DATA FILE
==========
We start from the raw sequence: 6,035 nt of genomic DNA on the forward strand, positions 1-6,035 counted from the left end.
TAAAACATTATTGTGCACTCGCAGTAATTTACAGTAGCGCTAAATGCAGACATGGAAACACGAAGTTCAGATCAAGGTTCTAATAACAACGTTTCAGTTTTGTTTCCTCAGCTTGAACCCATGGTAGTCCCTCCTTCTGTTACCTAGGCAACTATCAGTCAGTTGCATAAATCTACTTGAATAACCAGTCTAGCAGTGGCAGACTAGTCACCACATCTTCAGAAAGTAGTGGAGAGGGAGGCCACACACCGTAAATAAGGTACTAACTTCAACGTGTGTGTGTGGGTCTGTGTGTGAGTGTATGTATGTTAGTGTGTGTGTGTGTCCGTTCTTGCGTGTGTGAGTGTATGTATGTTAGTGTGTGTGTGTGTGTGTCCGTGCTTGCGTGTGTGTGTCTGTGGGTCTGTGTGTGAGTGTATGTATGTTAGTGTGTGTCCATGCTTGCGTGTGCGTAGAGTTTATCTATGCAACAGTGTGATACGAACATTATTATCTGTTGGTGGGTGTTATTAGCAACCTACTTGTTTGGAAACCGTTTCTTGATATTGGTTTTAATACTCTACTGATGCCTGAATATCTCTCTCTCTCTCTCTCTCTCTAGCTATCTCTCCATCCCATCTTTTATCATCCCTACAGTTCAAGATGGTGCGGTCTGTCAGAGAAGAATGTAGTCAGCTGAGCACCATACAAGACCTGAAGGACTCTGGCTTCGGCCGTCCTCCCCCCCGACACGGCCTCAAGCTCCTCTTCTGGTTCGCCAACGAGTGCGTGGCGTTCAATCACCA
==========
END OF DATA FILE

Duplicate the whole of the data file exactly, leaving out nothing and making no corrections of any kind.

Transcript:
We start from the raw sequence: 6,035 nt of genomic DNA on the forward strand, positions 1-6,035 counted from the left end.
TAAAACATTATTGTGCACTCGCAGTAATTTACAGTAGCGCTAAATGCAGACATGGAAACACGAAGTTCAGATCAAGGTTCTAATAACAACGTTTCAGTTTTGTTTCCTCAGCTTGAACCCATGGTAGTCCCTCCTTCTGTTACCTAGGCAACTATCAGTCAGTTGCATAAATCTACTTGAATAACCAGTCTAGCAGTGGCAGACTAGTCACCACATCTTCAGAAAGTAGTGGAGAGGGAGGCCACACACCGTAAATAAGGTACTAACTTCAACGTGTGTGTGTGGGTCTGTGTGTGAGTGTATGTATGTTAGTGTGTGTGTGTGTCCGTTCTTGCGTGTGTGAGTGTATGTATGTTAGTGTGTGTGTGTGTGTGTCCGTGCTTGCGTGTGTGTGTCTGTGGGTCTGTGTGTGAGTGTATGTATGTTAGTGTGTGTCCATGCTTGCGTGTGCGTAGAGTTTATCTATGCAACAGTGTGATACGAACATTATTATCTGTTGGTGGGTGTTATTAGCAACCTACTTGTTTGGAAACCGTTTCTTGATATTGGTTTTAATACTCTACTGATGCCTGAATATCTCTCTCTCTCTCTCTCTCTCTAGCTATCTCTCCATCCCATCTTTTATCATCCCTACAGTTCAAGATGGTGCGGTCTGTCAGAGAAGAATGTAGTCAGCTGAGCACCATACAAGACCTGAAGGACTCTGGCTTCGGCCGTCCTCCCCCCCGACACGGCCTCAAGCTCCTCTTCTGGTTCGCCAACGAGTGCGTGGCGTTCAATCACCA